For example, if you have a logo that you regularly add to documents, you can open your logo file in Photoshop, select the logo layer in the Layer’s panel (or Layer Group if the logo is made up of multiple layers) and click the Add Graphic icons at the bottom left of the Libraries panel to “store” the logo in the panel. This “stored” version is saved locally as well as copied to the Creative Cloud making it accessible across multiple installs using the same Adobe ID. (For example, if you have two copies of Photoshop installed – one at home and one at work you will have access to the content of your Libraries panel in both locations).2014_10Logo00

When you want to apply that logo to additional documents, drag and drop the logo icon in the Libraries panel on to the open document. Note: you can also drag from the document area into the Libraries panel to store a Layer/Layer Group and, if you prefer, you can right mouse click on the icon in the Libraries panel to select “Use in Document” to apply that layer to another document. You can also Control -click (Mac)  |  Right -click Win to see additional options for each of the elements stored in your Libraries.

In addition to storing graphics (including Layers, Layer Groups, and Smart Objects), text styles (including font, type style, color, size, tracking, and leading), layer styles, and colors (fill, stroke, and foreground) can all be added to the Libraries panel. The Libraries panel can display brushes that are captured via the Adobe Brushes app (but not brushes created in Photoshop). If you have saved items in the Libraries panel in Adobe Illustrator, you will see those items in your Libraries panel in Photoshop and vice versa. If the element is understood by both products, then you can use them across applications. If the item being stored is specific to one application then, although you can view it in the Library, you will not be able to use it. (There might be some debate over whether or not we should be able to see items in a Library that we can’t use, but I believe  it’s better that we can see all of the items regardless if we can use them or not – which could potentially cause confusion and lead us to believe that they are “missing” from one Library or another).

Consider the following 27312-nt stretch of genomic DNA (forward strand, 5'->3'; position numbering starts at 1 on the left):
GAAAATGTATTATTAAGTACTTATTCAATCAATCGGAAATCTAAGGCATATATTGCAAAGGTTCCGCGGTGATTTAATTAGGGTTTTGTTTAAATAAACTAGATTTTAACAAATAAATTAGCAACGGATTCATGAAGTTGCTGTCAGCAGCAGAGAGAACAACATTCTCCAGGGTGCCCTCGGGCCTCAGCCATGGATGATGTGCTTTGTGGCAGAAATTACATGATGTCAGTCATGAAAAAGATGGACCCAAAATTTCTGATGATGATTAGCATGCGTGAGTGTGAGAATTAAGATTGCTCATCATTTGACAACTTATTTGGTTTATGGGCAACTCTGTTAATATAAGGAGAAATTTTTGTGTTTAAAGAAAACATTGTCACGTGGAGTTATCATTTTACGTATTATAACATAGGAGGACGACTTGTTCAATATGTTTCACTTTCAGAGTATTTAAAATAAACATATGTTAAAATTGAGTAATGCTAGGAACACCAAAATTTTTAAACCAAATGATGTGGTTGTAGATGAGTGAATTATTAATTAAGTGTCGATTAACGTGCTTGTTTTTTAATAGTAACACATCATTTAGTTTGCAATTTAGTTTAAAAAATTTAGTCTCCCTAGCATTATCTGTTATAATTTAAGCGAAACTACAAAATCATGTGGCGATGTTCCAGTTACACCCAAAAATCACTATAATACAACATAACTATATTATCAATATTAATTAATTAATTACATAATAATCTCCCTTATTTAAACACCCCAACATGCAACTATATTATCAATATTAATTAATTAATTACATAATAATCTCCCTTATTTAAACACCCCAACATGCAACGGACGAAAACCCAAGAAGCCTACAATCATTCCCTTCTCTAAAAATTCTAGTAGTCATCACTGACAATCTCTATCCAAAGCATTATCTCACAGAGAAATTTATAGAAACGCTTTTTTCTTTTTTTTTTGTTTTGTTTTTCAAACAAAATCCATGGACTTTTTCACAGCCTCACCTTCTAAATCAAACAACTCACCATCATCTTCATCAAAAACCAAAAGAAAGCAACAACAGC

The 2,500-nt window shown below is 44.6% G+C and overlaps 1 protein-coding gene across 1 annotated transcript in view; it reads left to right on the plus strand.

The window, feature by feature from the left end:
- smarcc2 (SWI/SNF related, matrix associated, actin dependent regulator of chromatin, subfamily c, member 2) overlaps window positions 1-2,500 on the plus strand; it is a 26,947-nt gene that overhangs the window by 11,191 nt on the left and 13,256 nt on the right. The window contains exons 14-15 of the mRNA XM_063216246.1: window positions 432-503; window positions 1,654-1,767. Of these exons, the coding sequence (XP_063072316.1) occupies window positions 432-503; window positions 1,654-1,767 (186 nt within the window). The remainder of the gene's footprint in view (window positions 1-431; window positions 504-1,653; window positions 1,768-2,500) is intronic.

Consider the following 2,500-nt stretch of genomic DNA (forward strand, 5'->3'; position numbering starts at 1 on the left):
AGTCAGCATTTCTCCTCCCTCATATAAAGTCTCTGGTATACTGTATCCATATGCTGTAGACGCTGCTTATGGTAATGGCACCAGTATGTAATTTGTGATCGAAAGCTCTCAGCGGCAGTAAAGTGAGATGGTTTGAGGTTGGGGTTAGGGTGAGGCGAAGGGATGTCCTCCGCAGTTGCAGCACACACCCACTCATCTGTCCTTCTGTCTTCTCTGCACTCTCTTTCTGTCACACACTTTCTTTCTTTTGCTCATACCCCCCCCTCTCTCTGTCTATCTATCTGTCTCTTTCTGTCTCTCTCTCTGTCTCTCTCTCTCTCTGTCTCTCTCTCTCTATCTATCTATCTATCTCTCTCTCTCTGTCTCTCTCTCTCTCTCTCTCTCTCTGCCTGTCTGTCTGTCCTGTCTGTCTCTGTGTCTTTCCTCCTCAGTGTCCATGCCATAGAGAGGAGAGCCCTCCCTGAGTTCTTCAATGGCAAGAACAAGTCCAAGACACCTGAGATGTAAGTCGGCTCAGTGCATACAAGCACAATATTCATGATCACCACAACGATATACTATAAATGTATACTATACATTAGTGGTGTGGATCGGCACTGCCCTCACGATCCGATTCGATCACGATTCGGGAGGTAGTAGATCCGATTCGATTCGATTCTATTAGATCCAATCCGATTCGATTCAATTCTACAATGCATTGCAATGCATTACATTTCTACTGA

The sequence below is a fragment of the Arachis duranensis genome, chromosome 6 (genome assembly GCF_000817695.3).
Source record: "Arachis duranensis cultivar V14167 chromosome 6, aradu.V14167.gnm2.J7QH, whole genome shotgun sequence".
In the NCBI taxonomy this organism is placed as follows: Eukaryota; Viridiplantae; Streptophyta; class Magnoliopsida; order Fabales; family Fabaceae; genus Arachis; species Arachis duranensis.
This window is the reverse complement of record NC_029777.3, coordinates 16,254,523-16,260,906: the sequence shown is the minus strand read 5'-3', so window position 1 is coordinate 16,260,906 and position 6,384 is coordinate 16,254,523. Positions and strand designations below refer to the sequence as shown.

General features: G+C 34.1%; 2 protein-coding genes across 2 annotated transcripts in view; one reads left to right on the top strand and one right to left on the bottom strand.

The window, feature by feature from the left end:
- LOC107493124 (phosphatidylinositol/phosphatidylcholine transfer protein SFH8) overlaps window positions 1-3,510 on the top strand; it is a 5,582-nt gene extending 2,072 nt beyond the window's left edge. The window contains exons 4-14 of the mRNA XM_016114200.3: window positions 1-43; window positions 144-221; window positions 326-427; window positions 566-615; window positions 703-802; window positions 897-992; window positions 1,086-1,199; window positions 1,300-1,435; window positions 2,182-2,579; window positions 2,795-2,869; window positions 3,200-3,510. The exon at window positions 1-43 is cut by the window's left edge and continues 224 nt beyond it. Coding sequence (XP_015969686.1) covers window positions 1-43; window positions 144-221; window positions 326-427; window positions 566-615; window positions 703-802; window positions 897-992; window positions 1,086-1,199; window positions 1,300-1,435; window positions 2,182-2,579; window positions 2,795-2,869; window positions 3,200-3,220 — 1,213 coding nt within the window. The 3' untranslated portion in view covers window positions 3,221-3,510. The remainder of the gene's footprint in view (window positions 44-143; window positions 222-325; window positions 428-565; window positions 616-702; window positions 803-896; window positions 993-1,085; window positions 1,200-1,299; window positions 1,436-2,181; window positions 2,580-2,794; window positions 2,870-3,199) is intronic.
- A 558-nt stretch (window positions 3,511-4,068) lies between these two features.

You can create as many Libraries as needed to help organize commonly used assets for different projects (click on My Library and choose Create New Library from the drop down menu).  

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You can view these assets in Creative Cloud by choosing View on Web from the fly-out menu on the Libraries panel.

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If you are not online, you are still able to use items stored in your Libraries (a local, offline, copy is available). Any changes will be synced once you get back online. Note: the content stored in Libraries is not “linked”, meaning that if you add or apply the item that is saved in the Library and then make a change to that content in the document, the layer style, graphic, color etc.,  will not be automatically updated in the Library.  

In addition, although technically the Libraries panel can support any size graphics (including Layer Groups that might include multiple, high resolution smart objects), I wouldn’t recommend storing really large files in your Libraries as they might reduce performance. There is a limit of 1000 elements in the Libraries.

Finally, setting type in a layer in Photoshop CC and then saving it as a Type Style in the Libraries panel enables that Type Style to be used in Illustrator. It would be useful to have Libraries use Paragraph and Character styles from Photoshop, but unfortunately there are slight differences between the way that the type engines in Photoshop and Illustrator display some type attributes.

8:30 AM Permalink

New Guide Layout and New Guide from Shape in Photoshop CC

The ability to quickly add multiple guides in Photoshop has arrived!  Access this new feature and customize the options by selecting  View > New Guide Layout. Not only can you  enter the number of Columns and Rows that you need, but you can also choose the Width or Height, Gutter, Margins and whether or not to Center the Columns. To reuse the guides in multiple images, save the New Guide Layout options as a preset using the Preset drop-down menu. You can also choose to Clear Existing Guides if needed. Here are some examples of the guides you can create.

Rows and Columns defined and Gutters specified.

Columns and Rows with Gutters defined.

Column Witth defined

Specific Columns Width and Rows with Gutter defined.

Margins defined.

Guide Margin defined.

Centered

Centered Columns with numeric Width defined.

In addition, you can create guides based on a shape (View > New Guide from Shape). And you’re not limited to only Shape layers, you can create Guides from Type layers and pixel based layers! As you can see from the examples below, the Guides are created based on the bounding box around the contents of the layer

Guides created around Shape Layer.

Guides created around Shape Layer.

Guides created around content of pixel layer.

Guides created around the contents of pixel layer.

Guides created from Text Layer.

Guides created from a Type Layer.

These two new features are going to save me a significant amount of time!

8:20 AM Permalink